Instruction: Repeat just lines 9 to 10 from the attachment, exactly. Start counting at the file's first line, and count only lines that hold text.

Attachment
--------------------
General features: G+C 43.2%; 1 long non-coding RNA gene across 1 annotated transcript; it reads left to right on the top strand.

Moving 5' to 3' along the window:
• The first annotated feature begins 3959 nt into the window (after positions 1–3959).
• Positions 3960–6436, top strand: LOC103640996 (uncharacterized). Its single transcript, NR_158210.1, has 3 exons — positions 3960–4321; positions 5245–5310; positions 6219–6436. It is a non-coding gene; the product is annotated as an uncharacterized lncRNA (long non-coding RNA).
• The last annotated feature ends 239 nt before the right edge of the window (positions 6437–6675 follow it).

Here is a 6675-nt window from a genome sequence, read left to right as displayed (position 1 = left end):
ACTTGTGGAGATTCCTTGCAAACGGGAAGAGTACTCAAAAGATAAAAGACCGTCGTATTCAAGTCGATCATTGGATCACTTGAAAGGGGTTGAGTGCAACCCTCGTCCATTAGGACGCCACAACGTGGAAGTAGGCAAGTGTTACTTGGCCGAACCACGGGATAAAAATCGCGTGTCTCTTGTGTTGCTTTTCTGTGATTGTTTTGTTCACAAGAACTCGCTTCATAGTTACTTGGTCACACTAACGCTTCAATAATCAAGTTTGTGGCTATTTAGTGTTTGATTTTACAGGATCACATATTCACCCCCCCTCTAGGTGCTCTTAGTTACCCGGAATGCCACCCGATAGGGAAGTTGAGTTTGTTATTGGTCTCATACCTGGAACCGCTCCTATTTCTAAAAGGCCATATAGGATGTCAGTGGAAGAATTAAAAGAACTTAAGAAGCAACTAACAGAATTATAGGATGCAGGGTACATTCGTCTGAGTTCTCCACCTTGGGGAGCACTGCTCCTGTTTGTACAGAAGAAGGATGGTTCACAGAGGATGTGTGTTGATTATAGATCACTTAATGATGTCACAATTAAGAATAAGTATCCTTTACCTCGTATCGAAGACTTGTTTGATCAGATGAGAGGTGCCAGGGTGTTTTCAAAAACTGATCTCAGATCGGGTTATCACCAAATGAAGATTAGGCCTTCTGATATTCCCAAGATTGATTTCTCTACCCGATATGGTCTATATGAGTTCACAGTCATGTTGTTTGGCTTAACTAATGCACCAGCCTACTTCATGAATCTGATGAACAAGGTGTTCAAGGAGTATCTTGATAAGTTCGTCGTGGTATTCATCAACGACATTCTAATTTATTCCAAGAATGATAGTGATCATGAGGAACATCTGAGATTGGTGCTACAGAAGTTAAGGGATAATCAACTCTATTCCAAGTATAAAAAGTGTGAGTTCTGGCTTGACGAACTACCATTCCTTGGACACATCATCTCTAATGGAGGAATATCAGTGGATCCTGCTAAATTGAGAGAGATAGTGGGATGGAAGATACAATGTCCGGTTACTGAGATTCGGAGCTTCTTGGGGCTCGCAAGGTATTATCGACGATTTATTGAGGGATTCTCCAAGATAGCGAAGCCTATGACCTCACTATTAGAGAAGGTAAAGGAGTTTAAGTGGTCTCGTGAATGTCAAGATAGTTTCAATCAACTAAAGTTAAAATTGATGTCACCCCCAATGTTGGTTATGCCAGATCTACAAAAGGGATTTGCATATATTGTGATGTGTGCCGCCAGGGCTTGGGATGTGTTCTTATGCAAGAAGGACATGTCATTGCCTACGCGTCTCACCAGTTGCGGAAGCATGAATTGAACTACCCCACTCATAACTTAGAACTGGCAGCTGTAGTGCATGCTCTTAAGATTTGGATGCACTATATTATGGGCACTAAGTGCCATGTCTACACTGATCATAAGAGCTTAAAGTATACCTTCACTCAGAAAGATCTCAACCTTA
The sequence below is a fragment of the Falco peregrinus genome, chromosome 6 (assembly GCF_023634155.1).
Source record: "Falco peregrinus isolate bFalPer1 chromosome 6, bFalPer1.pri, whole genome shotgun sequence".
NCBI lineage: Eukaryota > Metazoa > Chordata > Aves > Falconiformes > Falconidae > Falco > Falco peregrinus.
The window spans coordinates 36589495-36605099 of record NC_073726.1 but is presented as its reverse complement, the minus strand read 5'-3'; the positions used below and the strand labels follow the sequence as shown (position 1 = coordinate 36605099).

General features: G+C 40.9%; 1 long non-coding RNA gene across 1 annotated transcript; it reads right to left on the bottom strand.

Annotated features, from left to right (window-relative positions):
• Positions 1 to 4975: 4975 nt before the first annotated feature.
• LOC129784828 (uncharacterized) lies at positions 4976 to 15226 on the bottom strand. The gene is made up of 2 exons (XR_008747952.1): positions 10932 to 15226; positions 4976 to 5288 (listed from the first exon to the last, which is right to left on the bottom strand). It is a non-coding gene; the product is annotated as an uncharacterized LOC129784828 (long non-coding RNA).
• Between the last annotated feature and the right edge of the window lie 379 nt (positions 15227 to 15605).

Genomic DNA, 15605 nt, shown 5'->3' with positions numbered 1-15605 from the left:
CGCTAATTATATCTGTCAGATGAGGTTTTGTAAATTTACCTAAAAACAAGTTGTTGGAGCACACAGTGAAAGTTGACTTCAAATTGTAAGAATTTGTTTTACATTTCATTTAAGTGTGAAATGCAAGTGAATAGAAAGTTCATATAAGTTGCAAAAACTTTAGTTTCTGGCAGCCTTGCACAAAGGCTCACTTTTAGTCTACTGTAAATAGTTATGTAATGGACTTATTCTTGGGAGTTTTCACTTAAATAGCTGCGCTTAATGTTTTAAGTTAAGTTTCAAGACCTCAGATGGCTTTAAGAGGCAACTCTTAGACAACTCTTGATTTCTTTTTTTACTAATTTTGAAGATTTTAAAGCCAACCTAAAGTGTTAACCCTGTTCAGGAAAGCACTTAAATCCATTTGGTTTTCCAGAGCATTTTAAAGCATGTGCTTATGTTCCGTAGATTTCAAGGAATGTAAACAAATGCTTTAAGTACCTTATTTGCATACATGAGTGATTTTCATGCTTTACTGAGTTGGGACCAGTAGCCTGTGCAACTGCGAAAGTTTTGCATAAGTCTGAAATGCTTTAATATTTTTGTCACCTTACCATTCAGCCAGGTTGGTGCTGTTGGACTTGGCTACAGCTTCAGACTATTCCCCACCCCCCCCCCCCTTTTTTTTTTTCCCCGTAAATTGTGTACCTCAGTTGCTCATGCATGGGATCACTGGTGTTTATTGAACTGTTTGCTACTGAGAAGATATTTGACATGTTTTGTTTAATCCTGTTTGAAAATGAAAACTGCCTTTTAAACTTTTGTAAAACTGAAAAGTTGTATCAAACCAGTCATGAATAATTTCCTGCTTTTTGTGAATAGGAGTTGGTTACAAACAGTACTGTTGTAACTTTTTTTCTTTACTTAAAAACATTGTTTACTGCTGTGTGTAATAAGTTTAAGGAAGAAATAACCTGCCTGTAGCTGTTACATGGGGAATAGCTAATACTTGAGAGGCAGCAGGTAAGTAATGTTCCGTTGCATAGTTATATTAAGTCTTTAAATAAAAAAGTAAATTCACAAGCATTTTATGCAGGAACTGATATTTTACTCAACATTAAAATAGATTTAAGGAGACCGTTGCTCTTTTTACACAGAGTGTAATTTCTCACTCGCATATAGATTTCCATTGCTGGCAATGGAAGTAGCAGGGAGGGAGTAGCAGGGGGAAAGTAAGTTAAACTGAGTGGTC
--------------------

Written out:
Source record: "Falco peregrinus isolate bFalPer1 chromosome 6, bFalPer1.pri, whole genome shotgun sequence".
NCBI lineage: Eukaryota > Metazoa > Chordata > Aves > Falconiformes > Falconidae > Falco > Falco peregrinus.